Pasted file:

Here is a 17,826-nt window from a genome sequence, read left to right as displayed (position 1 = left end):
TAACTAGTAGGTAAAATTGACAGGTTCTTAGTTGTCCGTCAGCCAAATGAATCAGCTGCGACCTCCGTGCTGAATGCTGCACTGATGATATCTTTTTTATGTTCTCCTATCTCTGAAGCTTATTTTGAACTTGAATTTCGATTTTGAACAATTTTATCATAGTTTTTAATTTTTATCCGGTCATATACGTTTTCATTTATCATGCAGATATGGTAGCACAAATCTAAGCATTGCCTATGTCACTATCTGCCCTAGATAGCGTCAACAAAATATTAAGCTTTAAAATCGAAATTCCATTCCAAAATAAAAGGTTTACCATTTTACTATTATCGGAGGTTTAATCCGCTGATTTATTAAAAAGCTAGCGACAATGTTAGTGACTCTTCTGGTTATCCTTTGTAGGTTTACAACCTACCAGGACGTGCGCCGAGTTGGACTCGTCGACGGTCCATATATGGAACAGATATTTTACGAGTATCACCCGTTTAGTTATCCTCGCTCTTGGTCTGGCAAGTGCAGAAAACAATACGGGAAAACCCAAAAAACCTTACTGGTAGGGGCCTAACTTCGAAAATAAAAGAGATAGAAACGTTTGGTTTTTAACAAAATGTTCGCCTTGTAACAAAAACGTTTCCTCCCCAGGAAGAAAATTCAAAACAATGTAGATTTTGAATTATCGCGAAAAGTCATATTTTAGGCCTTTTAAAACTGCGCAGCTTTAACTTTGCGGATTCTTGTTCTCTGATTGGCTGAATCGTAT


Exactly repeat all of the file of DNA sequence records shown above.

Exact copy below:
Here is a 17,826-nt window from a genome sequence, read left to right as displayed (position 1 = left end):
TAACTAGTAGGTAAAATTGACAGGTTCTTAGTTGTCCGTCAGCCAAATGAATCAGCTGCGACCTCCGTGCTGAATGCTGCACTGATGATATCTTTTTTATGTTCTCCTATCTCTGAAGCTTATTTTGAACTTGAATTTCGATTTTGAACAATTTTATCATAGTTTTTAATTTTTATCCGGTCATATACGTTTTCATTTATCATGCAGATATGGTAGCACAAATCTAAGCATTGCCTATGTCACTATCTGCCCTAGATAGCGTCAACAAAATATTAAGCTTTAAAATCGAAATTCCATTCCAAAATAAAAGGTTTACCATTTTACTATTATCGGAGGTTTAATCCGCTGATTTATTAAAAAGCTAGCGACAATGTTAGTGACTCTTCTGGTTATCCTTTGTAGGTTTACAACCTACCAGGACGTGCGCCGAGTTGGACTCGTCGACGGTCCATATATGGAACAGATATTTTACGAGTATCACCCGTTTAGTTATCCTCGCTCTTGGTCTGGCAAGTGCAGAAAACAATACGGGAAAACCCAAAAAACCTTACTGGTAGGGGCCTAACTTCGAAAATAAAAGAGATAGAAACGTTTGGTTTTTAACAAAATGTTCGCCTTGTAACAAAAACGTTTCCTCCCCAGGAAGAAAATTCAAAACAATGTAGATTTTGAATTATCGCGAAAAGTCATATTTTAGGCCTTTTAAAACTGCGCAGCTTTAACTTTGCGGATTCTTGTTCTCTGATTGGCTGAATCGTAT